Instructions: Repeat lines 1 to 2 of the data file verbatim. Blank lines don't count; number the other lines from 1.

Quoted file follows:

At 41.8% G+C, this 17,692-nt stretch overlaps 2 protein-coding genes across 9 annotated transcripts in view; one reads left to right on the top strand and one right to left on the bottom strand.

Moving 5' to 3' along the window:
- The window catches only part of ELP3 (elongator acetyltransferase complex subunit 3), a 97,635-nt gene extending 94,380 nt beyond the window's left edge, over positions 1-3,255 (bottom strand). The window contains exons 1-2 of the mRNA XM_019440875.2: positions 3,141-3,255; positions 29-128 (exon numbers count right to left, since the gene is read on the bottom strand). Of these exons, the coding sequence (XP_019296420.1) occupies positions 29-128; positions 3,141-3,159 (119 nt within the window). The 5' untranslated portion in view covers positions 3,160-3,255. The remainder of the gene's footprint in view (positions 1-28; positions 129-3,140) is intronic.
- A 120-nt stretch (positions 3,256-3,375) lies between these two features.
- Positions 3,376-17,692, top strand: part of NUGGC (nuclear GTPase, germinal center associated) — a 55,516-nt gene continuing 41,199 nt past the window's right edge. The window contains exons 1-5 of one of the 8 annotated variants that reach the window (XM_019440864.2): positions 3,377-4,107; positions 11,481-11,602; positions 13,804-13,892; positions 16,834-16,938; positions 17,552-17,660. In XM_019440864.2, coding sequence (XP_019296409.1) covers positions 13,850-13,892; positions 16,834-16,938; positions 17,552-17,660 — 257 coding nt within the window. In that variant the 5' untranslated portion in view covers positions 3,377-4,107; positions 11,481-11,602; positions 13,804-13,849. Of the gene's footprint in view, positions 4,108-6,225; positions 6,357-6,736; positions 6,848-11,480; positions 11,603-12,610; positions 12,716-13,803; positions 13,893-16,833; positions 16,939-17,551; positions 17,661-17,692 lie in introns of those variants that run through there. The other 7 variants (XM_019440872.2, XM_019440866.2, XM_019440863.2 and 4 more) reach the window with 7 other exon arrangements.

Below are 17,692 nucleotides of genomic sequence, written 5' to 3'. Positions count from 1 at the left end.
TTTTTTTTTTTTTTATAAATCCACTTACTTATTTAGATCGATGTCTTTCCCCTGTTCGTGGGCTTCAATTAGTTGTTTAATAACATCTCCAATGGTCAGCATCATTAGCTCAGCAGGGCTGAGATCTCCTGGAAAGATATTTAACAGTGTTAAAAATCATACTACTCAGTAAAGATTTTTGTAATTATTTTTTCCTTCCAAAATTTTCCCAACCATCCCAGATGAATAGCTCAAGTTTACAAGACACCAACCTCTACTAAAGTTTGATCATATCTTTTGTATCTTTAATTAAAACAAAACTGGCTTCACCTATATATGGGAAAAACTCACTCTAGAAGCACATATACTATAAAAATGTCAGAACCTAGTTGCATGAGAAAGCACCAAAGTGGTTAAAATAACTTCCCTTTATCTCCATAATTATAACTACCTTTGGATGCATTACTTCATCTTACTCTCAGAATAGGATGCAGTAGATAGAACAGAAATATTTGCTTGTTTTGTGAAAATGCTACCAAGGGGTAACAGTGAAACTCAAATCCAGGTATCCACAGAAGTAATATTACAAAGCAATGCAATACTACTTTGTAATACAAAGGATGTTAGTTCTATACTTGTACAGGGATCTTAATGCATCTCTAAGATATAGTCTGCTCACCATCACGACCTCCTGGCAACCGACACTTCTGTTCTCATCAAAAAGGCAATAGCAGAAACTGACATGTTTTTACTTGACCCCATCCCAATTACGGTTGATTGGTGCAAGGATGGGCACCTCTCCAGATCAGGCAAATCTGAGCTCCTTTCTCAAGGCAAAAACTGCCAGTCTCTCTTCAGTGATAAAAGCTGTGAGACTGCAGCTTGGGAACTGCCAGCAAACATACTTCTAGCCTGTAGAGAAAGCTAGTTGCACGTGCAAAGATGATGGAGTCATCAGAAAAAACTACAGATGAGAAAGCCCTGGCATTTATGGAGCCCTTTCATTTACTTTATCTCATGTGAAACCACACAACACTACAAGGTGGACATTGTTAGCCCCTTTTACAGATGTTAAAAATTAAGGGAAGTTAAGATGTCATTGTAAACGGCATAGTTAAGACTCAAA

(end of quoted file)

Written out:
At 41.8% G+C, this 17,692-nt stretch overlaps 2 protein-coding genes across 9 annotated transcripts in view; one reads left to right on the top strand and one right to left on the bottom strand.

Moving 5' to 3' along the window: